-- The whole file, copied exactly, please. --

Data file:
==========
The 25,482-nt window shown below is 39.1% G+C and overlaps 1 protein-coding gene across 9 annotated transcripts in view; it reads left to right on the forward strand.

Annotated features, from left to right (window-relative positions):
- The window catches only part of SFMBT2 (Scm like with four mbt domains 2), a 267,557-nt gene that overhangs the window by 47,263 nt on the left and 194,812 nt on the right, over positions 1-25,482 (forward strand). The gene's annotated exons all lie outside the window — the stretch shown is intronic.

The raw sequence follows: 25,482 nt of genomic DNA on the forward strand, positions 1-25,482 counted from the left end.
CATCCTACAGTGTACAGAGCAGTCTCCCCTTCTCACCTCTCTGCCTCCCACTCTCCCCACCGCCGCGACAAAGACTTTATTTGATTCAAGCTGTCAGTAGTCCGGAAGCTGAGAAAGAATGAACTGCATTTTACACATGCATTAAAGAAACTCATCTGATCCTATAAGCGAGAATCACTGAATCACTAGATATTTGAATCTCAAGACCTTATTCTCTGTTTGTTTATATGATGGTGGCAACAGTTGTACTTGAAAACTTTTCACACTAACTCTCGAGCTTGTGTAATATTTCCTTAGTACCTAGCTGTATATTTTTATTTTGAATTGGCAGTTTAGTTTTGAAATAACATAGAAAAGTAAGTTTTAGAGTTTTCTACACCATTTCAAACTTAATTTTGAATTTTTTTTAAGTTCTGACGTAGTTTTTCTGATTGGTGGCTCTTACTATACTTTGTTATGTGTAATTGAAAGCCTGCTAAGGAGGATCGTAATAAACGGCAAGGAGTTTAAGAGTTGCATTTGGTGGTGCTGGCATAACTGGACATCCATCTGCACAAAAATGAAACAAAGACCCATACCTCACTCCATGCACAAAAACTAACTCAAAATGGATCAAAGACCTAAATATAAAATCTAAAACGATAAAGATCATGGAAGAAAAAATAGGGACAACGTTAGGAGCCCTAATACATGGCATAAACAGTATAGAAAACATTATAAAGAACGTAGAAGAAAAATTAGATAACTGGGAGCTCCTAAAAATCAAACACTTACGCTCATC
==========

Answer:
The 25,482-nt window shown below is 39.1% G+C and overlaps 1 protein-coding gene across 9 annotated transcripts in view; it reads left to right on the forward strand.

Annotated features, from left to right (window-relative positions):
- The window catches only part of SFMBT2 (Scm like with four mbt domains 2), a 267,557-nt gene that overhangs the window by 47,263 nt on the left and 194,812 nt on the right, over positions 1-25,482 (forward strand). The gene's annotated exons all lie outside the window — the stretch shown is intronic.

The raw sequence follows: 25,482 nt of genomic DNA on the forward strand, positions 1-25,482 counted from the left end.
CATCCTACAGTGTACAGAGCAGTCTCCCCTTCTCACCTCTCTGCCTCCCACTCTCCCCACCGCCGCGACAAAGACTTTATTTGATTCAAGCTGTCAGTAGTCCGGAAGCTGAGAAAGAATGAACTGCATTTTACACATGCATTAAAGAAACTCATCTGATCCTATAAGCGAGAATCACTGAATCACTAGATATTTGAATCTCAAGACCTTATTCTCTGTTTGTTTATATGATGGTGGCAACAGTTGTACTTGAAAACTTTTCACACTAACTCTCGAGCTTGTGTAATATTTCCTTAGTACCTAGCTGTATATTTTTATTTTGAATTGGCAGTTTAGTTTTGAAATAACATAGAAAAGTAAGTTTTAGAGTTTTCTACACCATTTCAAACTTAATTTTGAATTTTTTTTAAGTTCTGACGTAGTTTTTCTGATTGGTGGCTCTTACTATACTTTGTTATGTGTAATTGAAAGCCTGCTAAGGAGGATCGTAATAAACGGCAAGGAGTTTAAGAGTTGCATTTGGTGGTGCTGGCATAACTGGACATCCATCTGCACAAAAATGAAACAAAGACCCATACCTCACTCCATGCACAAAAACTAACTCAAAATGGATCAAAGACCTAAATATAAAATCTAAAACGATAAAGATCATGGAAGAAAAAATAGGGACAACGTTAGGAGCCCTAATACATGGCATAAACAGTATAGAAAACATTATAAAGAACGTAGAAGAAAAATTAGATAACTGGGAGCTCCTAAAAATCAAACACTTACGCTCATC